In the movie Dangerous Liaisons, the John Malkovich character tells the story of a man who had an affair with an inappropriate woman. When the man would be questioned about it, he would simply reply “It’s beyond my control.” He said this so often, in fact, that he began to be comically and derisively linked to the phrase. It turned the man into a caricature.
I have a similarly odd imprimatur. Specifically, that of a Kelly-holic. The “Kelly” being the original American Idol, one Kelly Brianne Clarkson of Burleson, Texas.
On one level, it’s bang on and I can’t deny it (although this column is devoted to doing that very thing). I’m a huge fan of her voice. I sincerely believe that she possesses the finest, most versatile pop instrument of our generation. Yes, I do think she’s a better, more complete singer than Mariah or Adele or Sam Smith.
But upon the occasion of Kelly releasing a new single, a number of friends have said things to me that made me wonder if I should dial back on the public worship, one even asking if I felt like a proud father. People regularly tell me that when they hear Kelly Clarkson on the radio, they automatically think of me.
Is it wrong that that makes me cringe?
As a middle-aged man, such fan-girling—or at least the perception of it—seems distinctly undignified and arrested in its development, not to mention decidedly unmanly. I’m a serious-minded, professional man, for Christ’s sake. Respect my authoriTA!
Most of my friends would be surprised, I think, to discover that there are big swaths of all of KC’s studio albums that I don’t particularly like and never listen to. There have been times she’s come through town and I have not bought a ticket to go see her. I wish she would write less of her own music. I know that sounds counterintuitive. But with the exception of the quite brilliant “Because of You,” she is not a great lyricist. And to the snarkiest of you out there, yes, I agree she should lose some weight and take her stylist out behind her barn (of course Kelly has a barn) and shoot her.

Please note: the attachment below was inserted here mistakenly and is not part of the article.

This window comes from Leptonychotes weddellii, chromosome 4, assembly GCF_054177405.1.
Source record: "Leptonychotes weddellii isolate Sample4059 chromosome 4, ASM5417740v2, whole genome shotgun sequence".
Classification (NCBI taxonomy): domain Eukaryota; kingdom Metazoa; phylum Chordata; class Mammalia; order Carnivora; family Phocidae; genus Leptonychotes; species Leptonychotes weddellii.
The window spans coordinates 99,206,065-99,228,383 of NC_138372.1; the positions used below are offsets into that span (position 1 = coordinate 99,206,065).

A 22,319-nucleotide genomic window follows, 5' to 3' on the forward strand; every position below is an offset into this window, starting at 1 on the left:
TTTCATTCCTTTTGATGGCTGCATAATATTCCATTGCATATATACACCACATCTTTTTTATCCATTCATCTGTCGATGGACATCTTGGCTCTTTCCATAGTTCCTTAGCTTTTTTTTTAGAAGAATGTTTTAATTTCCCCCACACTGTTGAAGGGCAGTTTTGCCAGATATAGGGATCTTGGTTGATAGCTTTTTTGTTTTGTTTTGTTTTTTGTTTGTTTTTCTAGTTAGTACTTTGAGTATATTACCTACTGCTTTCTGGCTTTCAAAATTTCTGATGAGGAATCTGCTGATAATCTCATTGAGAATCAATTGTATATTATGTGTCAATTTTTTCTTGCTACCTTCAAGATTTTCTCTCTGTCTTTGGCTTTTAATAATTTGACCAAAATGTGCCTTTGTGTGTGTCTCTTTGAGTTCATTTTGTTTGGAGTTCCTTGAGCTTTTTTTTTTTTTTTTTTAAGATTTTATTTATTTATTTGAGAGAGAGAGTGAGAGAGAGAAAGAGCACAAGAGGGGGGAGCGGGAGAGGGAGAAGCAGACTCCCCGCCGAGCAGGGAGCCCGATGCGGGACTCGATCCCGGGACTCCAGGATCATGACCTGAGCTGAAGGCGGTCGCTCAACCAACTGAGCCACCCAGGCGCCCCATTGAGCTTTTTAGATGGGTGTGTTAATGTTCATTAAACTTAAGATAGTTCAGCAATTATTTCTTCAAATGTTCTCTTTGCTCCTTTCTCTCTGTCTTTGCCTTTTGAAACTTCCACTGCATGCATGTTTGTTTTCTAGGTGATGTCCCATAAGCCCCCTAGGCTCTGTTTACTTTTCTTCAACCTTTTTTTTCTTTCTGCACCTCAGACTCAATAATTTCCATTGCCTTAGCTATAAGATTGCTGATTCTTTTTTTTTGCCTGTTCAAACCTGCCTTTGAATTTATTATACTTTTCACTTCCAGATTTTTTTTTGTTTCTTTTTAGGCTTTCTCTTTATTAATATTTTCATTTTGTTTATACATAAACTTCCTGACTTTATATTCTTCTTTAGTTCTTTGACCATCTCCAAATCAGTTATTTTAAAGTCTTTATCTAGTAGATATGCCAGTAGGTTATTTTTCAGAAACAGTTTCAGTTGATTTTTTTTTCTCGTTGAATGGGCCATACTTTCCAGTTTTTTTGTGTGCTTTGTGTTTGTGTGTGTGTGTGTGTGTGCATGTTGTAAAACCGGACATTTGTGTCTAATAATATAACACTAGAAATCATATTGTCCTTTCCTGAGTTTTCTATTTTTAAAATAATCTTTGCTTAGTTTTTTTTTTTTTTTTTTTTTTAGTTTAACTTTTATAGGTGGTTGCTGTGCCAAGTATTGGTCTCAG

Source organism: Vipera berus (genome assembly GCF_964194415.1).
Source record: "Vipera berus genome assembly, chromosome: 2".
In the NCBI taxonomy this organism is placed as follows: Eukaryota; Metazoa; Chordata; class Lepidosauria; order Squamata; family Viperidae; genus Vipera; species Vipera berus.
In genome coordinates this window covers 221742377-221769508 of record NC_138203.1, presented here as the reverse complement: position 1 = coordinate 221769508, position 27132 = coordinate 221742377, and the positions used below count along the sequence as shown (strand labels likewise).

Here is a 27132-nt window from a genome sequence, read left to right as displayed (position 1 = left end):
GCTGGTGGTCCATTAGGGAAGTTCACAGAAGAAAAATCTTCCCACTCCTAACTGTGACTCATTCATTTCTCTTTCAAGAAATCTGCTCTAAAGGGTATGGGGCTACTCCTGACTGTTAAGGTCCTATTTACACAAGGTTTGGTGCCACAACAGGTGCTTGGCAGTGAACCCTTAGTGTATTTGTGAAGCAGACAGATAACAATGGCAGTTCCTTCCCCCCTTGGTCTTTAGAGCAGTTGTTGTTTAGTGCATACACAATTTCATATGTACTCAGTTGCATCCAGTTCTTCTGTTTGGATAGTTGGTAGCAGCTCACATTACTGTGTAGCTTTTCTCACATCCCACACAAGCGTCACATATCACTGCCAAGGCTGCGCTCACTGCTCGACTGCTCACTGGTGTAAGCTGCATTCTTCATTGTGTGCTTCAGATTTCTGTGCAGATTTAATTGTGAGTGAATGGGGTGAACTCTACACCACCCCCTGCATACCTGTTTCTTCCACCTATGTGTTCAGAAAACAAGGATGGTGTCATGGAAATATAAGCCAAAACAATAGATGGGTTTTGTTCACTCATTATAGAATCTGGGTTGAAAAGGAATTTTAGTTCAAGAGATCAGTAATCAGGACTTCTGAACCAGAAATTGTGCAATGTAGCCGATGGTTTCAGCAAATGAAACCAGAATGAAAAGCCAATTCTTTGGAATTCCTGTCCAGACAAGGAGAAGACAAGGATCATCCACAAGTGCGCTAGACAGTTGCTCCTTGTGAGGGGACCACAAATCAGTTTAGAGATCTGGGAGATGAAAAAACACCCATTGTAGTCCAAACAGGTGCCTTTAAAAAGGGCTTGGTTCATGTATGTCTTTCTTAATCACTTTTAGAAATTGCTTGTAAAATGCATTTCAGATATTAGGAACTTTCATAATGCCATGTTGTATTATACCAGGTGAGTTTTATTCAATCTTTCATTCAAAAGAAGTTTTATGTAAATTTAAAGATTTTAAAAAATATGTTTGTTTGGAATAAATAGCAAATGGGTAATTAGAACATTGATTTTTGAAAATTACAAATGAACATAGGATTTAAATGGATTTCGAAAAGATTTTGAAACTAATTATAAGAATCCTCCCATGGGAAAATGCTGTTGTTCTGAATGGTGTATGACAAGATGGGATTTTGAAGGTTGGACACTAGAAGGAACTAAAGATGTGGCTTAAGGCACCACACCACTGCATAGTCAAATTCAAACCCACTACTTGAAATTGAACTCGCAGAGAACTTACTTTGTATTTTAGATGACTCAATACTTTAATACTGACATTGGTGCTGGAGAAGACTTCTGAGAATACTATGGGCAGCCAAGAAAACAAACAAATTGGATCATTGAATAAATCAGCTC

I swear I’m not as obsessed as I appear on social media. I used to know people who spent thousands and thousands of dollars flying to London to see Kylie Minogue three nights in a row (which might be the gayest sentence I’ve ever written, despite a 20-year career in gay journalism). I have spent no more than $300 on all things Clarkson across her 12-year career (6 studio albums at 15 bucks + 3 concert tickets at 70 bucks).
For the record, I don’t really care much about her personal life, though of course I’m glad that someone I find talented seems to be happy. As it is for me with all celebrities, I have no real interest in meeting her. Probably roughly the same she would have in meeting me.
I don’t identify with her life too much as it comes through in themes in her music, like I do with Joni Mitchell, for example. I just really, really love her voice, in the way I love the way Gore Vidal writes or Roger Federer hits a slice backhand. I’ve always been a fan of talent, that and underdog stories.
In elementary and middle school, I was obsessed with John F. Kennedy, to the degree that kids would make fun of me for it. As a kid growing up and playing junior tennis in Florida, I was similarly preoccupied with Chris Evert. I loved the story of this little girl from my state defying odds and becoming an all-time great. Later it was Jennifer Capriati, whose redemption from despair and dissolution is, in my humble opinion, one of the greatest sports comeback stories of all time.
She’s the Effie Melody White of tennis, reclaiming her birthright long after all of us had filed her away as a cautionary tale. (Okay, that’s the gayest sentence I’ve ever written.)
But with the advent of social media, all of our tastes are right out there for everyone to see. I also think it’s human nature to want to want to narrow someone down to an easily digestible caricature. So as a result, I’m the Kelly guy. Oy.
I suppose it could be worse. I could be known for something really onerous or silly, like Hello Kitty, or collecting Christmas trees, or Nickeback. I could be a part of that very weird American tradition of being absolutely obsessed with a sports team in a sport I don’t play for a city I don’t live in or college I didn’t attend. (Huh?)
So maybe the fact that I’m too old to be fan-girl-for-Clarkson should be the very reason I don’t care what anyone thinks and just soak in the dulcet tones.
Yeah, that’s my hearbeat song. And I’m gonna sing it.